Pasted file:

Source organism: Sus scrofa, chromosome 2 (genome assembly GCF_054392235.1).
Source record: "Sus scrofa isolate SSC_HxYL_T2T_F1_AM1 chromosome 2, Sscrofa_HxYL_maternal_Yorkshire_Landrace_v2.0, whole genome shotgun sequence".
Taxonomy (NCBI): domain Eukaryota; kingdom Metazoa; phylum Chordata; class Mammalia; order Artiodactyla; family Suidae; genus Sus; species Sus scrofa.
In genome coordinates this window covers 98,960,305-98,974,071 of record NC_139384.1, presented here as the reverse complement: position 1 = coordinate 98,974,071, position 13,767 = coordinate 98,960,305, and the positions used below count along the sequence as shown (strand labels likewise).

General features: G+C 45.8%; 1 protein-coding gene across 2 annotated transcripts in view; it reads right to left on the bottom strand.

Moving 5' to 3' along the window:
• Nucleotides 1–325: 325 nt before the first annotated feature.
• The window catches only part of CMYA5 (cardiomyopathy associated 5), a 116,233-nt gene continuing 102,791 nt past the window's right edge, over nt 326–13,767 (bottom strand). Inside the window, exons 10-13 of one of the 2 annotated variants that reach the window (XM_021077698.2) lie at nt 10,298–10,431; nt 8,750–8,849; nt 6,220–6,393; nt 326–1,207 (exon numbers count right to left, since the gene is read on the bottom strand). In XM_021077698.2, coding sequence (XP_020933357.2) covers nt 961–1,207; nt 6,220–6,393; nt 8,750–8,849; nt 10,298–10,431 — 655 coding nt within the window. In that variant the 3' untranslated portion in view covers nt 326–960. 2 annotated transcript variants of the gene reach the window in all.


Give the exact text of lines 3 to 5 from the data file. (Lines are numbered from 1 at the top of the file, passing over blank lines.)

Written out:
Taxonomy (NCBI): domain Eukaryota; kingdom Metazoa; phylum Chordata; class Mammalia; order Artiodactyla; family Suidae; genus Sus; species Sus scrofa.
In genome coordinates this window covers 98,960,305-98,974,071 of record NC_139384.1, presented here as the reverse complement: position 1 = coordinate 98,974,071, position 13,767 = coordinate 98,960,305, and the positions used below count along the sequence as shown (strand labels likewise).

General features: G+C 45.8%; 1 protein-coding gene across 2 annotated transcripts in view; it reads right to left on the bottom strand.